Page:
House Speaker Nancy Pelosi said the House will prepare to send articles of impeachment against President Donald Trump to the Senate next week after failing to secure any concessions on the Senate trial from Republicans.

“I have asked Judiciary Committee Chairman Jerry Nadler to be prepared to bring to the floor next week a resolution to appoint managers and transmit articles of impeachment to the Senate,” Pelosi wrote in a letter to House Democrats on Friday. “I will be consulting with you at our Tuesday House Democratic Caucus meeting on how we proceed further.”

With the letter, Pelosi ends a three-week standoff with Senate Majority Leader Mitch McConnell over rules for what would be only the third impeachment trial of a U.S. president in the country’s history.

Naming the House impeachment managers, who will serve as the prosecutors in the Senate proceedings, and transmitting the two articles will trigger the start of a trial that may take several weeks.

Senate Democratic leader Chuck Schumer has been pressing for a guarantee of additional witnesses and evidence at the trial. McConnell, however, has made clear he has no interest in or need to compromise and has insisted that the Senate would follow the template for President Bill Clinton’s impeachment trial in 1999.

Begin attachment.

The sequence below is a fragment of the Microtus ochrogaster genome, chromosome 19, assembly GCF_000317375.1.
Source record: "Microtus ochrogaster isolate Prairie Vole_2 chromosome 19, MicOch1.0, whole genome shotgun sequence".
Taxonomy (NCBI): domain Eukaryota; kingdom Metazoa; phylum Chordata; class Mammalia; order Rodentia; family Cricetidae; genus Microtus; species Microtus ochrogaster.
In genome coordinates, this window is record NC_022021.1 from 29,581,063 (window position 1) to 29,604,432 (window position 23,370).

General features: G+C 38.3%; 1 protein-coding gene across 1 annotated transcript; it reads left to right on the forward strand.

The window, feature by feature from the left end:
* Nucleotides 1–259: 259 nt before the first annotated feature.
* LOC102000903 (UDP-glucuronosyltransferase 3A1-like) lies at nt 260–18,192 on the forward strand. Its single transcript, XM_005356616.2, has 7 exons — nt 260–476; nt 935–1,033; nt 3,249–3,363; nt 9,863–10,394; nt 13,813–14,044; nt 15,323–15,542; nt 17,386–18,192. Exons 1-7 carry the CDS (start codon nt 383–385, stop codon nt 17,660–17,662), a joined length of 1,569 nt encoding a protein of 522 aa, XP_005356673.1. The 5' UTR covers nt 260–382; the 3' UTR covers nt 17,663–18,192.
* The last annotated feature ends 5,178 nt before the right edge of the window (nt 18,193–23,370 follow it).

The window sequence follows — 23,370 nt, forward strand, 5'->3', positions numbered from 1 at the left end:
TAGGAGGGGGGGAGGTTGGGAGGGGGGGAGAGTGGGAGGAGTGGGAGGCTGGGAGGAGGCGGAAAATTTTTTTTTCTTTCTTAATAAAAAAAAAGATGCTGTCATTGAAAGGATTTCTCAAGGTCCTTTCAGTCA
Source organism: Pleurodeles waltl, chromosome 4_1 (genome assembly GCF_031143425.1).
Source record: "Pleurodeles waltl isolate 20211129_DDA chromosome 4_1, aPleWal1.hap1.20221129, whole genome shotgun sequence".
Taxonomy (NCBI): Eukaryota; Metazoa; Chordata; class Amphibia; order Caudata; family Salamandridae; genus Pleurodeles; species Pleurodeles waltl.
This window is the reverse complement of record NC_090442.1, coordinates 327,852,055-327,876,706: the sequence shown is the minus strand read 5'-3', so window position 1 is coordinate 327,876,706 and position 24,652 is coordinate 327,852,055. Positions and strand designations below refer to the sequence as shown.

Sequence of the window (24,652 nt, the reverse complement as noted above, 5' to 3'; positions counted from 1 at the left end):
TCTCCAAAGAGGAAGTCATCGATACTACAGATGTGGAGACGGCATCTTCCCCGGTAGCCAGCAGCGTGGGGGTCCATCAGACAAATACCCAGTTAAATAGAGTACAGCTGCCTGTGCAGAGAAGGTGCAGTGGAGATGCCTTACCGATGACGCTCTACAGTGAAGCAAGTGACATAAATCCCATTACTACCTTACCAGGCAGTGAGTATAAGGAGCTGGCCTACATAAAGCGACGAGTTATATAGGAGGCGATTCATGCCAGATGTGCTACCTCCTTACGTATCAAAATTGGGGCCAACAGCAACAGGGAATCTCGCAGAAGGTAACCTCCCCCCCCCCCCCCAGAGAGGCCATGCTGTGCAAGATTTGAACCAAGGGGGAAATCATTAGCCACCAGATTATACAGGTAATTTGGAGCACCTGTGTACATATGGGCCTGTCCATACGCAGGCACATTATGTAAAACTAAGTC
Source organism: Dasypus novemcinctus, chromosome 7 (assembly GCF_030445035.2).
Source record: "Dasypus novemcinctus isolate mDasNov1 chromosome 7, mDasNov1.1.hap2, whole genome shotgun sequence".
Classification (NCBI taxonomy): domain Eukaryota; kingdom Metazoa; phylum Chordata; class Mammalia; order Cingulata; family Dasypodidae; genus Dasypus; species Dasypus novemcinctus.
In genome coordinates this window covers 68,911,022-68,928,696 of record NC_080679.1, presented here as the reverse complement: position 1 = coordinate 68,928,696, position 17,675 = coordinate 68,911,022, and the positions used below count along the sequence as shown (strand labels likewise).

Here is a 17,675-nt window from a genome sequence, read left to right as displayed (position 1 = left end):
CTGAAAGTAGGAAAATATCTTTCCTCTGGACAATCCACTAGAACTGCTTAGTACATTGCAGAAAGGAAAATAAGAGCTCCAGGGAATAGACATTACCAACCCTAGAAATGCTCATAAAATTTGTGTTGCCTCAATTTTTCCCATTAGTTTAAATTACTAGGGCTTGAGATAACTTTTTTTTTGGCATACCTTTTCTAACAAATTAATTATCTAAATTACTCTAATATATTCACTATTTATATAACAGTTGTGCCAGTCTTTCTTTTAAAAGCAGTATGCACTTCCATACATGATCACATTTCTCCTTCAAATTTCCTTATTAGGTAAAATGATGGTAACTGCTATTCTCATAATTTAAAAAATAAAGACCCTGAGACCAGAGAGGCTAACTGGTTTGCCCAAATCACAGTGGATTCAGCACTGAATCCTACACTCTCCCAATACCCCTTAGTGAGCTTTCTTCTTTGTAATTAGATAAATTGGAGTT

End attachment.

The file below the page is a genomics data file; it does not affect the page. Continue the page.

That would defer any vote on hearing witnesses or reviewing new evidence until after the House managers and Trump’s lawyers make their cases. Four Republicans could join with all Democrats to provide a majority in favor of hearing witnesses. Or, 51 of 53 Republicans in the Senate could vote to dismiss the case without additional evidence.

Pelosi hasn’t made a specific demand -- saying only that she wants to see the rules for how the impeachment trial will be conducted.

Pelosi argued on Thursday that during the weeks since the House adopted the impeachment articles on Dec. 18, new documents that Democrats see as pivotal emerged, and a key witness, former Trump National Security Adviser John Bolton, has said he’s willing to testify to the Senate under subpoena.

“Every senator now faces a choice: to be loyal to the president or the Constitution,” she wrote in her letter.